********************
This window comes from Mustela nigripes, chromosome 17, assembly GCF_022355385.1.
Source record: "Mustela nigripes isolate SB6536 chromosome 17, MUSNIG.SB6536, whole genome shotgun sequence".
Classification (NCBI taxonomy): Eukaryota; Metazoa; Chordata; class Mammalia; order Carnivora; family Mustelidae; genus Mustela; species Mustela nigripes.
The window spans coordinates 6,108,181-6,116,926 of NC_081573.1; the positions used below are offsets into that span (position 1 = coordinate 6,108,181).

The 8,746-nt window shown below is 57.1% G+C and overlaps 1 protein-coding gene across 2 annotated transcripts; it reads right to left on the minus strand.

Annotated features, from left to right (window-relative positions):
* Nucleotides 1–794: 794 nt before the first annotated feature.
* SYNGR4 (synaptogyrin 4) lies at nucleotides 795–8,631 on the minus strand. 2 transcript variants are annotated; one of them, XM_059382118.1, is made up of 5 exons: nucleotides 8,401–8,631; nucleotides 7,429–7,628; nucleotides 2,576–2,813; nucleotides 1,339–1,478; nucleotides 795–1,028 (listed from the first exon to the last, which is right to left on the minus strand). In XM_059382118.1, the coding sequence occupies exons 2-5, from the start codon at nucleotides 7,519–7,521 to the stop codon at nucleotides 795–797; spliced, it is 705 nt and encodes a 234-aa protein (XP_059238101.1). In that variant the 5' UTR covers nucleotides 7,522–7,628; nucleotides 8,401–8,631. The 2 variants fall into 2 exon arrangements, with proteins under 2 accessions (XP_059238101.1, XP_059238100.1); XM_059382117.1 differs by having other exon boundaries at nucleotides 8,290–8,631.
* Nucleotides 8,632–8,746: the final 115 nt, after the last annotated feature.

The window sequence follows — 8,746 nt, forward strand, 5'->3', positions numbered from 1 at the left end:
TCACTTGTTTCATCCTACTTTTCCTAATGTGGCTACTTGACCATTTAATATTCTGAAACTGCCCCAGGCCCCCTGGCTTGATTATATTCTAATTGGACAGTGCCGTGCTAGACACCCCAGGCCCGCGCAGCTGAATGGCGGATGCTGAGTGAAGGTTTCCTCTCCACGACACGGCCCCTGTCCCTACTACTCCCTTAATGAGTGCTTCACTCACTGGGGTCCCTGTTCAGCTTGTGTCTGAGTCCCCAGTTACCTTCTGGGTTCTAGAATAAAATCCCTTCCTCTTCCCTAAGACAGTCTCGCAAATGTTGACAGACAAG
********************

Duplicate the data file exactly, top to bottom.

This window comes from Mustela nigripes, chromosome 17, assembly GCF_022355385.1.
Source record: "Mustela nigripes isolate SB6536 chromosome 17, MUSNIG.SB6536, whole genome shotgun sequence".
Classification (NCBI taxonomy): Eukaryota; Metazoa; Chordata; class Mammalia; order Carnivora; family Mustelidae; genus Mustela; species Mustela nigripes.
The window spans coordinates 6,108,181-6,116,926 of NC_081573.1; the positions used below are offsets into that span (position 1 = coordinate 6,108,181).

The 8,746-nt window shown below is 57.1% G+C and overlaps 1 protein-coding gene across 2 annotated transcripts; it reads right to left on the minus strand.

Annotated features, from left to right (window-relative positions):
* Nucleotides 1–794: 794 nt before the first annotated feature.
* SYNGR4 (synaptogyrin 4) lies at nucleotides 795–8,631 on the minus strand. 2 transcript variants are annotated; one of them, XM_059382118.1, is made up of 5 exons: nucleotides 8,401–8,631; nucleotides 7,429–7,628; nucleotides 2,576–2,813; nucleotides 1,339–1,478; nucleotides 795–1,028 (listed from the first exon to the last, which is right to left on the minus strand). In XM_059382118.1, the coding sequence occupies exons 2-5, from the start codon at nucleotides 7,519–7,521 to the stop codon at nucleotides 795–797; spliced, it is 705 nt and encodes a 234-aa protein (XP_059238101.1). In that variant the 5' UTR covers nucleotides 7,522–7,628; nucleotides 8,401–8,631. The 2 variants fall into 2 exon arrangements, with proteins under 2 accessions (XP_059238101.1, XP_059238100.1); XM_059382117.1 differs by having other exon boundaries at nucleotides 8,290–8,631.
* Nucleotides 8,632–8,746: the final 115 nt, after the last annotated feature.

The window sequence follows — 8,746 nt, forward strand, 5'->3', positions numbered from 1 at the left end:
TCACTTGTTTCATCCTACTTTTCCTAATGTGGCTACTTGACCATTTAATATTCTGAAACTGCCCCAGGCCCCCTGGCTTGATTATATTCTAATTGGACAGTGCCGTGCTAGACACCCCAGGCCCGCGCAGCTGAATGGCGGATGCTGAGTGAAGGTTTCCTCTCCACGACACGGCCCCTGTCCCTACTACTCCCTTAATGAGTGCTTCACTCACTGGGGTCCCTGTTCAGCTTGTGTCTGAGTCCCCAGTTACCTTCTGGGTTCTAGAATAAAATCCCTTCCTCTTCCCTAAGACAGTCTCGCAAATGTTGACAGACAAG